Marketing Site Stack
If you have many (or any) engineers on your team, it’s really tempting to spend those engineering resources building out your marketing site. Don’t do it. Engineering resources are incredibly important and typically scarce, especially in early stage companies. It’s important to keep those focused on your critical path items.
I know this from experience. At my first two startups, we spent a lot of engineering resources building our home pages. Part of this was a point of pride. We wanted a slick page. But the cost was that even minor changes ended up being a huge distraction. The engineering work compounded. For example, any time we wanted to update our Press page with a new article, we had to ask engineering. Then one of our engineers ended up building an admin page so we could manage our press page via a custom dashboard. If this sounds like overkill, you’re right.
At Blissfully we vowed not to make these mistakes. We decided early on not to spend ANY engineering time building or updating our marketing pages. We wanted to be able to make quick copy edits without needing any code. We also wanted a beautiful and consistent design. And of course, we needed powerful integrations and workflows.
What we were looking for in our marketing website + platform:
- Great design — Marketing pages need to look great, and also be consistent with your brand guidelines and app.
- Zero engineering — Ability to create and edit pages without needing engineering.
- Powerful integrations — Leverage other great tools and seamlessly integrate into our core workflow.
- Future proof — We wanted a foundation we could continue to build on and extend.
WordPress: Great foundation for Marketing Sites
We chose to build our marketing site on WordPress. It currently powers over 28% of all websites. That’s mind-boggling. It’s an incredibly mature platform that is improving at a solid clip. It has a huge ecosystem of integrations, extensions, designers, and developers.
I realize some folks love the simplicity of platforms like Squarespace and Wix. They are solid, somewhat flexible, and look great. The downside (and upside for some) is that they’re more limited, which might lead to a bigger migration later on.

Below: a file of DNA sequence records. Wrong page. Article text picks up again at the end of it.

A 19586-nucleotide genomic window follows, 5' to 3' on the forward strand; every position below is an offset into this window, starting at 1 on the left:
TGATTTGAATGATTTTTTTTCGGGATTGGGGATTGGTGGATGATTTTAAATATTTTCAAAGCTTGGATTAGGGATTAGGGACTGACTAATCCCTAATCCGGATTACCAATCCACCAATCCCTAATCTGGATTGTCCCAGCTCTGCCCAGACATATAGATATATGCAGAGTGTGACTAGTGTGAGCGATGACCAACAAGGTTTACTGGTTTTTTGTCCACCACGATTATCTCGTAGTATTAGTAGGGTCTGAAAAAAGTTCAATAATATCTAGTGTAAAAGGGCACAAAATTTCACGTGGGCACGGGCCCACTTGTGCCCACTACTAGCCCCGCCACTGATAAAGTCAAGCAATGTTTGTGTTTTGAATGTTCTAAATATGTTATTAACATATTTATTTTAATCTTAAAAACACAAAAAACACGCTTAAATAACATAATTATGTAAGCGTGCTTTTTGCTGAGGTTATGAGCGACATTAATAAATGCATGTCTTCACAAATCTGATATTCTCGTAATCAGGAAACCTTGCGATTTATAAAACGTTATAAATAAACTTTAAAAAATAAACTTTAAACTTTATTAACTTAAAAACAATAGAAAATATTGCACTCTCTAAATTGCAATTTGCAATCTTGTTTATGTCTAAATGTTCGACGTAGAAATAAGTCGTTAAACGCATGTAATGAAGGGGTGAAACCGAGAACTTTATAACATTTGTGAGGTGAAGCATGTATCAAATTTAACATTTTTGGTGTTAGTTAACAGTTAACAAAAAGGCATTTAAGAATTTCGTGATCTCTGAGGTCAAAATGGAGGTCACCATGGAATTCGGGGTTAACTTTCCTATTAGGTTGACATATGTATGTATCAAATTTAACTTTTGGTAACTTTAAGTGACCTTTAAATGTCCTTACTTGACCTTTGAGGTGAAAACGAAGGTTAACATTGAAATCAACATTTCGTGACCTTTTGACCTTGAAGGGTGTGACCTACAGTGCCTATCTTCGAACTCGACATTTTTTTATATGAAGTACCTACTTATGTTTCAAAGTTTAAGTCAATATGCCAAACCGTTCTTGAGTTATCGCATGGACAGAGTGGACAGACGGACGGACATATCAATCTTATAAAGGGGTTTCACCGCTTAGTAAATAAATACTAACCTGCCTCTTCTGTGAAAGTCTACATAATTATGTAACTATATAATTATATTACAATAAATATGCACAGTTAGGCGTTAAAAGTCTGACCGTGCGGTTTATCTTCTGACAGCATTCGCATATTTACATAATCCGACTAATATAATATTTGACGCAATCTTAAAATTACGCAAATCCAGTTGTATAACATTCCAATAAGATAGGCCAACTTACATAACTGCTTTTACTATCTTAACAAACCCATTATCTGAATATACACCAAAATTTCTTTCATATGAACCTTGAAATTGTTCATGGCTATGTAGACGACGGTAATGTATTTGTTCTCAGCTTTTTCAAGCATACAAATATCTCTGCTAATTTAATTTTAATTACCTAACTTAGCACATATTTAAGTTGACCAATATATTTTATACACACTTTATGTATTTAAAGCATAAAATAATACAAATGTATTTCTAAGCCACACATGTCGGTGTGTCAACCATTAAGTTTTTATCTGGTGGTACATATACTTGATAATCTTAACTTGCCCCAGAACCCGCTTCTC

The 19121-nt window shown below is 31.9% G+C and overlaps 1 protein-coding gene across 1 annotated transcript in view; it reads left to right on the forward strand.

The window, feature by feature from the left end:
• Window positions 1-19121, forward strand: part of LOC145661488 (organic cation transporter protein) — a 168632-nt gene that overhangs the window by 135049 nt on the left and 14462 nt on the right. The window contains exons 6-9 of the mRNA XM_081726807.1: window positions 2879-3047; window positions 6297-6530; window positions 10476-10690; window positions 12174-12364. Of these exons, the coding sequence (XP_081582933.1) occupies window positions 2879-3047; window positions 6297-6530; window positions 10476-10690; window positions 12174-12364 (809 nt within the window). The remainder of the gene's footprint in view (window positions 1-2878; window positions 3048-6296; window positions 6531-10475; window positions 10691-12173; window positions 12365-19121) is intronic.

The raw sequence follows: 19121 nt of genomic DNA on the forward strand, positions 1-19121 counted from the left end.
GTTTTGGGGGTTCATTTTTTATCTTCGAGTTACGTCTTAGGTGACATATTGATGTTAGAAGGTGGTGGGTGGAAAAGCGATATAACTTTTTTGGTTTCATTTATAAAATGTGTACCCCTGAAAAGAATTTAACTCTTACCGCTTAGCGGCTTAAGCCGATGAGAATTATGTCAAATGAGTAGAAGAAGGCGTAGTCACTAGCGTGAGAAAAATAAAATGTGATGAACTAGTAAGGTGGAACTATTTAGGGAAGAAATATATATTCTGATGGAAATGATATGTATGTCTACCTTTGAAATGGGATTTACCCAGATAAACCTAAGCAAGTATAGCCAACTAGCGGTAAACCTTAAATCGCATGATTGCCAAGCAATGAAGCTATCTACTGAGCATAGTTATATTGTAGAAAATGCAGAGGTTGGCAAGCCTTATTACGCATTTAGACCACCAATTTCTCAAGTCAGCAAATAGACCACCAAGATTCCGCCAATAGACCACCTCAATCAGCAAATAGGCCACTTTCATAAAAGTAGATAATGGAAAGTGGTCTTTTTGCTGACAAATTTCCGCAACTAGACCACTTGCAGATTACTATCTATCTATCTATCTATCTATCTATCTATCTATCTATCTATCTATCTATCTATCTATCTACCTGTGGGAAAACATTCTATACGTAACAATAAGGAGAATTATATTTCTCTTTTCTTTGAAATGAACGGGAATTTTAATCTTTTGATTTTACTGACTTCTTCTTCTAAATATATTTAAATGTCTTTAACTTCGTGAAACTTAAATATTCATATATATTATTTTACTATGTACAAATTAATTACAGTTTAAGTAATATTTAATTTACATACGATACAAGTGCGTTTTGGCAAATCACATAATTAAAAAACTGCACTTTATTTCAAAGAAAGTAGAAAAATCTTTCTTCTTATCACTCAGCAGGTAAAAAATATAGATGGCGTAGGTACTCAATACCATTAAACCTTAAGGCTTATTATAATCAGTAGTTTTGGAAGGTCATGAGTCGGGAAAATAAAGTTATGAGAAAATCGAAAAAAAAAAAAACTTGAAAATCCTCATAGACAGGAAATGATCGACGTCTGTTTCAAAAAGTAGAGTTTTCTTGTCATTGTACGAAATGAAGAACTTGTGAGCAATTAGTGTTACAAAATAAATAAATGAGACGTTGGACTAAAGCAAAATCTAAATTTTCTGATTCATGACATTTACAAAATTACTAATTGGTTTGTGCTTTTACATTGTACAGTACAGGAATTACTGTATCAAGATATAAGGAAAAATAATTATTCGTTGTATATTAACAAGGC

The power and flexibility of WordPress can be overwhelming. So here’s a set of recommendations to get you started.
Powerful + Flexible Marketing Site Stack
Here’s a great marketing site stack built on WordPress to get you going.
Hosting: WP Engine
If you’re serious about your site, WP Engine is your best bet by far. They provide flexible plans, have terrific support, automatic regular backups that you can roll back to in one click, and great performance. WordPress.com is great for performance, but it’s incredibly limited in which themes and plugins it supports. And for heaven’s sake, do NOT use GoDaddy WordPress Hosting (or GoDaddy anything). Their DNS servers are garbage, support is awful, plans are cheap but leave out critical features, and they consistently try to upsell you crap. There are other WordPress hosts out there, but finding one requires navigating through an SEO wasteland.
Design: Site Origin
SiteOrigin has a set of amazing tools to help design and customize your WordPress site. Using these tools will give you a great combination of ease of use out of the gate, plus plenty of control and customization options.
- Page Builder — This is the foundation for your WordPress site. It gives you an easy to use visual layout editor for pages and posts, for free. There are a few visual page layout options for WordPress, PageBuilder is probably the best. It doesn’t add too much bloat to the HTML, has great options to make sure your site is responsive (e.g. show/hide, stack order, width, etc.), and is always adding new features. PageBuilder gives you the best of both worlds — full control when you need it, but plenty of existing layout options to help you out.